The dollar climbed on Tuesday ahead of an expected interest rate rise by the US Federal Reserve, as political risks from Dutch and French elections to Britain’s exit from the EU weighed on European currencies. The dollar index, which measures the greenback against a basket of six major peers – four of them European – climbed by a third of a percent to 101.67.
The euro, which on Monday hit a five-week high above $1.07 on the expectation that the European Central Bank is moving towards winding back its stimulus programme, inched down to $1.0644, with dovish comments from ECB officials adding to a cautious mood.
Sterling slipped as much as 0.9 percent to $1.2110, its lowest in eight weeks, as concerns increased over a second Scottish independence referendum and the triggering of Article 50, which will formally begin Brexit negotiations.
The Netherlands will vote on Wednesday in an election that is seen as a test of anti-immigrant, populist politics that swept across the West in 2016.
Polls suggest the government may lose about half its seats at the hands of the anti-Islam Party for Freedom (PVV) party of Geert Wilders. Though Wilders has virtually no chance of winning enough seats to form a government, a PVV win would nevertheless send shock waves across Europe.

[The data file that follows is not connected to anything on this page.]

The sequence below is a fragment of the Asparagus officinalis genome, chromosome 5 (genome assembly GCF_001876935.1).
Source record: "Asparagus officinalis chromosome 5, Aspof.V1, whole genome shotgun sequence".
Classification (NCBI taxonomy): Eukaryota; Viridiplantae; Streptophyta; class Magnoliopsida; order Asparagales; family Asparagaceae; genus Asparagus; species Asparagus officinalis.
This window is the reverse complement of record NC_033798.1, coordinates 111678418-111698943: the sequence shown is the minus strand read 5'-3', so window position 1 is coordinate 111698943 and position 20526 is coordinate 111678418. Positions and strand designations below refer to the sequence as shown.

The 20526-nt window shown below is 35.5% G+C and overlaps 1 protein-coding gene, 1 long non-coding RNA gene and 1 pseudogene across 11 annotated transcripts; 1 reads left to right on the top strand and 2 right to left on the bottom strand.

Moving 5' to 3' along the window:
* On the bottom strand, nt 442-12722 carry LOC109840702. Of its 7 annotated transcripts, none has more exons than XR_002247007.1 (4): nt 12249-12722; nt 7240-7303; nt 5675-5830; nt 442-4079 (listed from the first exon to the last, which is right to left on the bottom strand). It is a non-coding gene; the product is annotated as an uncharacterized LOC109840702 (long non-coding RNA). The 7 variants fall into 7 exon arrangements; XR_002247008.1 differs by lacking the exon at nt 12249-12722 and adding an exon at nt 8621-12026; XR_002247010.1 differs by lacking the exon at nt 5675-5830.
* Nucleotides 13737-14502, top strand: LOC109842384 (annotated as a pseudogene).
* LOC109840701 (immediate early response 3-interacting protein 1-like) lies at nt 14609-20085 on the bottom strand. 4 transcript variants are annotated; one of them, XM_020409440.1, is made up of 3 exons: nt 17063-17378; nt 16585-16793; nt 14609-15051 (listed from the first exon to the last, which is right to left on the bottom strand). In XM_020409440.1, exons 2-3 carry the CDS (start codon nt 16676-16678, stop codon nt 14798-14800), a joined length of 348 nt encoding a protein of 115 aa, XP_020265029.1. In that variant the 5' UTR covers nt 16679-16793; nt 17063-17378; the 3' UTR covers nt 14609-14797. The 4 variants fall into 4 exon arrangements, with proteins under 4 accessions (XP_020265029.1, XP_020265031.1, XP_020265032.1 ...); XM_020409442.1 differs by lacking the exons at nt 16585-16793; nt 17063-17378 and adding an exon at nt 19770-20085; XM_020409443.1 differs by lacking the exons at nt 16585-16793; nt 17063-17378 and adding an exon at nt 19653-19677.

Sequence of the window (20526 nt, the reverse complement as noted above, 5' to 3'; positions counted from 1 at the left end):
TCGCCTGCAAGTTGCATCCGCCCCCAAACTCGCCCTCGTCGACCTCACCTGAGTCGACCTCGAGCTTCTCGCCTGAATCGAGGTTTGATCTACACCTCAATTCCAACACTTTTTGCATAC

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“The worry is that PVV will do better in Holland on Wednesday than what’s already priced in (and) you’ve got these tensions in the UK because of the Article 50 trigger,” said BMO currency strategist Stephen Gallo, in London.
“So you’ve got a stronger dollar weighing on European currencies because the political outlook for Europe is so uncertain right now, and Fed messaging has not helped those currencies, with speculation that the March hike could be a hawkish hike,” he added.
With a Fed rate increase already seen as a done deal, investor focus was on what kind of a message the Fed would deliver after its two-day meeting starting later on Tuesday. “It is a wait-and-see mood that is mostly prevailing in the market ahead of the Fed’s decision,” said Shin Kadota, senior currency strategist at Barclays in Tokyo.
“Expectations for a hawkish dot plot was a factor that has pushed up the dollar recently, with hopes for the number of times the Fed could hike rates this year having increased to four from three.”
The “dot plot” is policymakers’ rate projections and provides a view into their interest rate outlook.
Masashi Murata, senior strategist at Brown Brothers Harriman in Tokyo, said expectations for four U.S. rate increases this year look excessive, and that the Fed meeting could help cool exaggerated policy tightening expectations.
Investors also have their eyes on the Trump administration’s fiscal 2018 federal budget plan, which will be released on Thursday, and on a meeting of G20 finance ministers and central bankers in Germany on Friday.